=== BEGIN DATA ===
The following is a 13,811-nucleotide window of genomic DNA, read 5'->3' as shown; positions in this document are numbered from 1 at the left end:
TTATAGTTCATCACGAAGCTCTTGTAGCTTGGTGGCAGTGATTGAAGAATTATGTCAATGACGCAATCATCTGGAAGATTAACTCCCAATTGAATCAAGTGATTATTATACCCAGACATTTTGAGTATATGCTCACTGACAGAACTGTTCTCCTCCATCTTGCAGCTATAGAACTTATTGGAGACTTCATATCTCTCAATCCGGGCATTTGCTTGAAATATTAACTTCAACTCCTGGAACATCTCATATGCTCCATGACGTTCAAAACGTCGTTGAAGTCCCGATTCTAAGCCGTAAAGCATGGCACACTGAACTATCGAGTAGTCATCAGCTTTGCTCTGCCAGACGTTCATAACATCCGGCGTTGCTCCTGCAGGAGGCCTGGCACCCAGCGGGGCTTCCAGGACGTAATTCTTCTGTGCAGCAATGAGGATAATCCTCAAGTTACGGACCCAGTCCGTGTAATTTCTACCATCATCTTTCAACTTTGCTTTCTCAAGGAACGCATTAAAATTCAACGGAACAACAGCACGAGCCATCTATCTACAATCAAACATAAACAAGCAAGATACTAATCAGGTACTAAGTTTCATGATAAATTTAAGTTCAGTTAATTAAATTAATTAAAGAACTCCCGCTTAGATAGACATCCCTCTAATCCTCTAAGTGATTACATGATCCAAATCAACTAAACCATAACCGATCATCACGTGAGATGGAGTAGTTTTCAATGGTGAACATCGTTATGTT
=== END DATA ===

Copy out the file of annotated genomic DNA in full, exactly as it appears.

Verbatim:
The following is a 13,811-nucleotide window of genomic DNA, read 5'->3' as shown; positions in this document are numbered from 1 at the left end:
TTATAGTTCATCACGAAGCTCTTGTAGCTTGGTGGCAGTGATTGAAGAATTATGTCAATGACGCAATCATCTGGAAGATTAACTCCCAATTGAATCAAGTGATTATTATACCCAGACATTTTGAGTATATGCTCACTGACAGAACTGTTCTCCTCCATCTTGCAGCTATAGAACTTATTGGAGACTTCATATCTCTCAATCCGGGCATTTGCTTGAAATATTAACTTCAACTCCTGGAACATCTCATATGCTCCATGACGTTCAAAACGTCGTTGAAGTCCCGATTCTAAGCCGTAAAGCATGGCACACTGAACTATCGAGTAGTCATCAGCTTTGCTCTGCCAGACGTTCATAACATCCGGCGTTGCTCCTGCAGGAGGCCTGGCACCCAGCGGGGCTTCCAGGACGTAATTCTTCTGTGCAGCAATGAGGATAATCCTCAAGTTACGGACCCAGTCCGTGTAATTTCTACCATCATCTTTCAACTTTGCTTTCTCAAGGAACGCATTAAAATTCAACGGAACAACAGCACGAGCCATCTATCTACAATCAAACATAAACAAGCAAGATACTAATCAGGTACTAAGTTTCATGATAAATTTAAGTTCAGTTAATTAAATTAATTAAAGAACTCCCGCTTAGATAGACATCCCTCTAATCCTCTAAGTGATTACATGATCCAAATCAACTAAACCATAACCGATCATCACGTGAGATGGAGTAGTTTTCAATGGTGAACATCGTTATGTT